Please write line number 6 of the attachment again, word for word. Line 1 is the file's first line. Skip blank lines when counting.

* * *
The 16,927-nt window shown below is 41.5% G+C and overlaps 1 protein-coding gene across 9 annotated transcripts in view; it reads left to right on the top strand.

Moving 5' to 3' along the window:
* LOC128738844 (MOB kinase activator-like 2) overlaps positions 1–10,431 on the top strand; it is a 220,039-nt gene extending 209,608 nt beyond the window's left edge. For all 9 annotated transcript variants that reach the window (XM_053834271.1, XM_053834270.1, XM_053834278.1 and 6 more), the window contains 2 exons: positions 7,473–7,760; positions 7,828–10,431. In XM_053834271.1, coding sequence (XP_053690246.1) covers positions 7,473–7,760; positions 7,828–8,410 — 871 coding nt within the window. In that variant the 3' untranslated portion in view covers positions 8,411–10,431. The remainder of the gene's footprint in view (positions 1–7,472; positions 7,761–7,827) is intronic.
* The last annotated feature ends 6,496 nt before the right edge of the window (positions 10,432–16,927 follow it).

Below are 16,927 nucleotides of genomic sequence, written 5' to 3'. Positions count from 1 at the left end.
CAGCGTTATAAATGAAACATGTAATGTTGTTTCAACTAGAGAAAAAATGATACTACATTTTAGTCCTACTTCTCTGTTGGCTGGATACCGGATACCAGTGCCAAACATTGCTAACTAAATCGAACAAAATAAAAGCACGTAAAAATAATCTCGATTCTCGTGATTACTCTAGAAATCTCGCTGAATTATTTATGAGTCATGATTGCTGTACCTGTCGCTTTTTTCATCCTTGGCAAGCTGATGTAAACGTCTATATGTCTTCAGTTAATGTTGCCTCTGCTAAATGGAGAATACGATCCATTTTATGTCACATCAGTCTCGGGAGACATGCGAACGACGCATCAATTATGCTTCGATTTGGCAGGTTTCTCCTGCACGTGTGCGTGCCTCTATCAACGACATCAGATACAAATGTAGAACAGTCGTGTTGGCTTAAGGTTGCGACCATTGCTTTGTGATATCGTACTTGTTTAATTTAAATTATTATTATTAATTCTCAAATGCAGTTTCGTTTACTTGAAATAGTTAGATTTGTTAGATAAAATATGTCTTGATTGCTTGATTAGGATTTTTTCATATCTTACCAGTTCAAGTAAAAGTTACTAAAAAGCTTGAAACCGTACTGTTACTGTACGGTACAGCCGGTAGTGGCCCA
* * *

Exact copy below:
CAGCGTTATAAATGAAACATGTAATGTTGTTTCAACTAGAGAAAAAATGATACTACATTTTAGTCCTACTTCTCTGTTGGCTGGATACCGGATACCAGTGCCAAACATTGCTAACTAAATCGAACAAAATAAAAGCACGTAAAAATAATCTCGATTCTCGTGATTACTCTAGAAATCTCGCTGAATTATTTATGAGTCATGATTGCTGTACCTGTCGCTTTTTTCATCCTTGGCAAGCTGATGTAAACGTCTATATGTCTTCAGTTAATGTTGCCTCTGCTAAATGGAGAATACGATCCATTTTATGTCACATCAGTCTCGGGAGACATGCGAACGACGCATCAATTATGCTTCGATTTGGCAGGTTTCTCCTGCACGTGTGCGTGCCTCTATCAACGACATCAGATACAAATGTAGAACAGTCGTGTTGGCTTAAGGTTGCGACCATTGCTTTGTGATATCGTACTTGTTTAATTTAAATTATTATTATTAATTCTCAAATGCAGTTTCGTTTACTTGAAATAGTTAGATTTGTTAGATAAAATATGTCTTGATTGCTTGATTAGGATTTTTTCATATCTTACCAGTTCAAGTAAAAGTTACTAAAAAGCTTGAAACCGTACTGTTACTGTACGGTACAGCCGGTAGTGGCCCA